Table of Contents
- How it Works
- Adding Balanced Data Distributor(BDD) in the SSIS toolbox
- Let us look at an example
- When to use the BDD
Microsoft has released a new SSIS 2008 transform component called SSIS Balanced Data Distributor(BDD) on 6/7/2011. This component accepts a single input and almost evenly distributes the data stream across multiple destinations via multithreading. It can be downloaded from here.
The documentation says:
BDD accepts a single input and evenly distributes the data stream across multiple destination via multithreading. The transform takes one pipeline buffer worth of rows at a time and moves it to the next output in a round robin fashion. It’s balanced and synchronous so if one of the downstream transforms or destinations is slower than the others, the rest of the pipeline will stall so this transform works best if all of the outputs have identical transforms and destinations. The intention of BDD is to improve performance via multi-threading. Several characteristics of the scenarios BDD applies to: 1) the destinations would be uniform, or at least be of the same type. 2) the input is faster than the output, for example, reading from flat file to OleDB.
N.B.~BDD works only on SSIS 2008 and SSIS 2008 R2 versions.
After installation of the BalancedDataDistributor-x86.exe file, we need to add it to the toolbox of Data Flow Transformation as under.
Step 1: Right click on the Data Flow Transformation and select Choose Items:
Step 2: From the Choose Items dialog box that appears, select SSIS Data Flow Items tab and from there, choose Balanced Data Distributor and finally click OK:
We will find that the BDD has been added to our Data Flow Transformation section:
BDD takes a single input and tries to distribute the data in an almost equal proportion to its various outputs, e.g., if we have 5 outputs, then each output component will receive almost 1/5th of the total input data. The efficiency of BDD comes since it operates on the data buffer and not on individual rows.
Let us have a text file, say input.txt, which is having 10,00,000(ten lac) rows. It’s a simple text file which holds some employee information like
Step 1: Open Bids and drag and drop a Data Flow Task in the Control Flow Designer.
Step 2: In the Data Flow Designer, first add a Flat File source and specify the input.txt file as its source. If we make a preview, the output (partial) will be as under:
Step 3: Next, add a BDD whose source is obviously the Flat file Source.
N.B.~ Apart from its name, internal metadata validation and description, BDD does not offer any other customizations of any kind.
The property window of BDD looks as under:
Step 4: Add 5 flat file destinations, each of whose source will be our BDD. Specify the destination files for each Flat File Destination component as Output1.txt, Output2.txt, Output3.txt, Output4.txt, Output5.txt respectively. Our design should look as under:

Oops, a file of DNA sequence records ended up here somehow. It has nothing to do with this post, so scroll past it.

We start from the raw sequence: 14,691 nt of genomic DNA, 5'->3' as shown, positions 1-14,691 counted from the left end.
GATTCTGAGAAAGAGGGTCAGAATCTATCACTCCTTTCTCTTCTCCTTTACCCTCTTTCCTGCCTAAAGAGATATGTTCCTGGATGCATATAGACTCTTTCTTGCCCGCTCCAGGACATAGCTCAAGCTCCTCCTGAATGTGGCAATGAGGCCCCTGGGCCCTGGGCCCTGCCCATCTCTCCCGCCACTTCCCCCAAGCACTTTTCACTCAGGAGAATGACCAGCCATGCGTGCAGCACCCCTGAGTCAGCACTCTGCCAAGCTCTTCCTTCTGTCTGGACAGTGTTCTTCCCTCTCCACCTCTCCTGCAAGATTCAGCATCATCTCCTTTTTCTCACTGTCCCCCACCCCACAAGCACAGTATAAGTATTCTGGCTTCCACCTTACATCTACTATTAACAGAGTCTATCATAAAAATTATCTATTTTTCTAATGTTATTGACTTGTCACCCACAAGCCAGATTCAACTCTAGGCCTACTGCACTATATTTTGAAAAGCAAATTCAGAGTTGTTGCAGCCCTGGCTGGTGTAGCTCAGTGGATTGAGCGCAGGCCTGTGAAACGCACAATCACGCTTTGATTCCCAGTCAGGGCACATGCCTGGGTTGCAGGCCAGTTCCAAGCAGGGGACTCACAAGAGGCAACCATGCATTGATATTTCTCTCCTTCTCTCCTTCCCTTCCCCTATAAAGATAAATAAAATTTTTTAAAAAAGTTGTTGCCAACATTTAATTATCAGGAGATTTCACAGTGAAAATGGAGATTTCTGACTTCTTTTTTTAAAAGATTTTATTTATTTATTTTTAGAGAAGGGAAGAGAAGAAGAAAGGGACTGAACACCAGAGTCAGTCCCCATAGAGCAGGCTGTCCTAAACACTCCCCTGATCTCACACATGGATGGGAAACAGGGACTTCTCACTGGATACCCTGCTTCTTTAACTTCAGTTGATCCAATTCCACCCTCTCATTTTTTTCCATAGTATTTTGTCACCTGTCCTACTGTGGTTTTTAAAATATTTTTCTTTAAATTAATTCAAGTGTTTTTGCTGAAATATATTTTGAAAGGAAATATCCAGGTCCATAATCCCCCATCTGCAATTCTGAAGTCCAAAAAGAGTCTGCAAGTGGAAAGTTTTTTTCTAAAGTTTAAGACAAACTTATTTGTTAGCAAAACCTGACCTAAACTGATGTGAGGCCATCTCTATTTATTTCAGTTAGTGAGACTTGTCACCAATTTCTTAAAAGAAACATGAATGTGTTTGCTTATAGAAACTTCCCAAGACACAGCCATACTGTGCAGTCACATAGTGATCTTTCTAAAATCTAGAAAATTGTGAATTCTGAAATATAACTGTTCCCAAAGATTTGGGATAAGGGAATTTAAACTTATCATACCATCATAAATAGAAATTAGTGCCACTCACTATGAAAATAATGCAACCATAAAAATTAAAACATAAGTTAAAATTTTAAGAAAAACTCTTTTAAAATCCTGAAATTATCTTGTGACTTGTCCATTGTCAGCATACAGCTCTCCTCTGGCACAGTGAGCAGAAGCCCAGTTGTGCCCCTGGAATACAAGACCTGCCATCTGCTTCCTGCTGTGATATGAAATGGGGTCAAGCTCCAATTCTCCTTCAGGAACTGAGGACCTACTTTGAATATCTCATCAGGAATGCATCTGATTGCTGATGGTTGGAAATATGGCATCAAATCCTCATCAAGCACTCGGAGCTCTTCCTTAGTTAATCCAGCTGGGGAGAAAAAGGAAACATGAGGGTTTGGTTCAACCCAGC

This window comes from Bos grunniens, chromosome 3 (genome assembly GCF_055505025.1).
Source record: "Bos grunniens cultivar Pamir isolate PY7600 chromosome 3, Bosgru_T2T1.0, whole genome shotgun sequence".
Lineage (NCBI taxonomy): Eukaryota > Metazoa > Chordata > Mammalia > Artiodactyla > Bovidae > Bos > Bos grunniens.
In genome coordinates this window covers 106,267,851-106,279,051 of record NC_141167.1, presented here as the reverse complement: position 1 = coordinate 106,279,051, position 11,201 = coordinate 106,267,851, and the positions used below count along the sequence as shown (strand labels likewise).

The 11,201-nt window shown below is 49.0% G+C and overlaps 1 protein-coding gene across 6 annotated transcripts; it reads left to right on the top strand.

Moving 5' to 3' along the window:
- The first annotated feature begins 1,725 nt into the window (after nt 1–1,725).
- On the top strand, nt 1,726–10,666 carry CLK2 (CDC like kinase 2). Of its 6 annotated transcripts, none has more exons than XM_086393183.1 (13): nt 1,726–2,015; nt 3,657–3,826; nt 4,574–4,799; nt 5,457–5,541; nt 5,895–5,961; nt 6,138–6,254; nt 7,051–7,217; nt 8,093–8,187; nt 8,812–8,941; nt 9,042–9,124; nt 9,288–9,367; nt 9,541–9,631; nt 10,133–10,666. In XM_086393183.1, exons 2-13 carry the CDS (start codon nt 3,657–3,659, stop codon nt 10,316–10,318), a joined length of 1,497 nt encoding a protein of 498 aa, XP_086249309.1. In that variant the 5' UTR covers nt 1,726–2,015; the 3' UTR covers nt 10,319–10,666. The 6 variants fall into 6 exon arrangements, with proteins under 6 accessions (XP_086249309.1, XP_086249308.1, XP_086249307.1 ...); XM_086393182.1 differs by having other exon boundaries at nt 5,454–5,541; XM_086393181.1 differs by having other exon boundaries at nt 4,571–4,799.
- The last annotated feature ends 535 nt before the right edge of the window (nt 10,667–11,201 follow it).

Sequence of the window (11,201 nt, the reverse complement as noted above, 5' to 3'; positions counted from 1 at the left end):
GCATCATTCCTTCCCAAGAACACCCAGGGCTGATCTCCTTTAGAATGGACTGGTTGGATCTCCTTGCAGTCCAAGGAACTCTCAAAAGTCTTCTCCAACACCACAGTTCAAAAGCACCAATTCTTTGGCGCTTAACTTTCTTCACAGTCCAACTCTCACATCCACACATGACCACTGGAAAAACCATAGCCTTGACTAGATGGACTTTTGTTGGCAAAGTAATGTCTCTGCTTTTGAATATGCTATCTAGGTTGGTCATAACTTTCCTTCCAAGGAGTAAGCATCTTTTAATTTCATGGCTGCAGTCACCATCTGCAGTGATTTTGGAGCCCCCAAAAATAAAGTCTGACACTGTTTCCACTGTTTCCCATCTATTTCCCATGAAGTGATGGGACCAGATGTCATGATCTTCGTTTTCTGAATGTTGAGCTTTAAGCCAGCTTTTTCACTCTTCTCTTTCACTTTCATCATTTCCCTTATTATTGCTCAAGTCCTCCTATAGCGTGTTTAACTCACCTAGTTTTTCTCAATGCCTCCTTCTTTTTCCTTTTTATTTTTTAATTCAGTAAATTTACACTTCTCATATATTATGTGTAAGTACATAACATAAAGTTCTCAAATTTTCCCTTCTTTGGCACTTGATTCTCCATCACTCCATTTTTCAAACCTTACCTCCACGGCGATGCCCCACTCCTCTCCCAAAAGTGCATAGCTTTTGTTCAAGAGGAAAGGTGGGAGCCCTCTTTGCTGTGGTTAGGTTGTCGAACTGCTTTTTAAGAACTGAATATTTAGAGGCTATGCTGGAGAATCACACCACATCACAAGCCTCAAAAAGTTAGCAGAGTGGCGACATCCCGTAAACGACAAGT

Step 5: Now let us run the package and the output is as under:
As can be figured out, out of 10 lac data, BDD distributed 2,04,240 rows of data in the first output component while the others receive 1,98,940 rows. If we divide 10 lac by 5, then every output component is supposed to received 2 lac rows of data evenly. But since the distribution was happening through multithreading, henceforth there is no control over the data being divided precisely.
Now if we open the output files, we can find out the way BDD has distributed the data, e.g.:
|File Name||First Record||Last Record||Total # of Records|
BDD works on the principle of Parallelism. It provides an easy way of creating independent segments by distributributing the work over multiple threads.
N.B.~ As discussed earlier, this component uses an internal buffer of 9,947 rows (as per the experiment, I found so) and it is pre-set. There is no way to override this. As a proof, instead of 10 lac rows, we will use only 9,947 (Nine thousand nine forty seven ) rows in our input file and will observe the behavior. After running the package, we will find that all the rows are being transferred to the first output component and the other components received nothing.
Now let us increase the number of rows in our input file from 9,947 to 9,948 (Nine thousand nine forty eight). After running the package, we find that the first output component received 9,947 rows while the second output component received 1 row.
So we can infer that the component has some pre-defined logic of distributing rows to its output components which has been abstracted.
- If there is a huge chunk of data coming and there is a necessity of reading those faster.
- If there is no ordering dependency of the data as BDD works on the Parallelism principle and not sequentially.
In this article, we have seen the advantage of BDD, and have also seen about its working. We have observed that by taking advantage of parallelism, the BDD enhances the speed of data transformation. Henceforth it is better to use it on multi-processor configuration as opposed to single-processor configuration.
Thanks for reading the article.
- 31st August, 2011: Initial post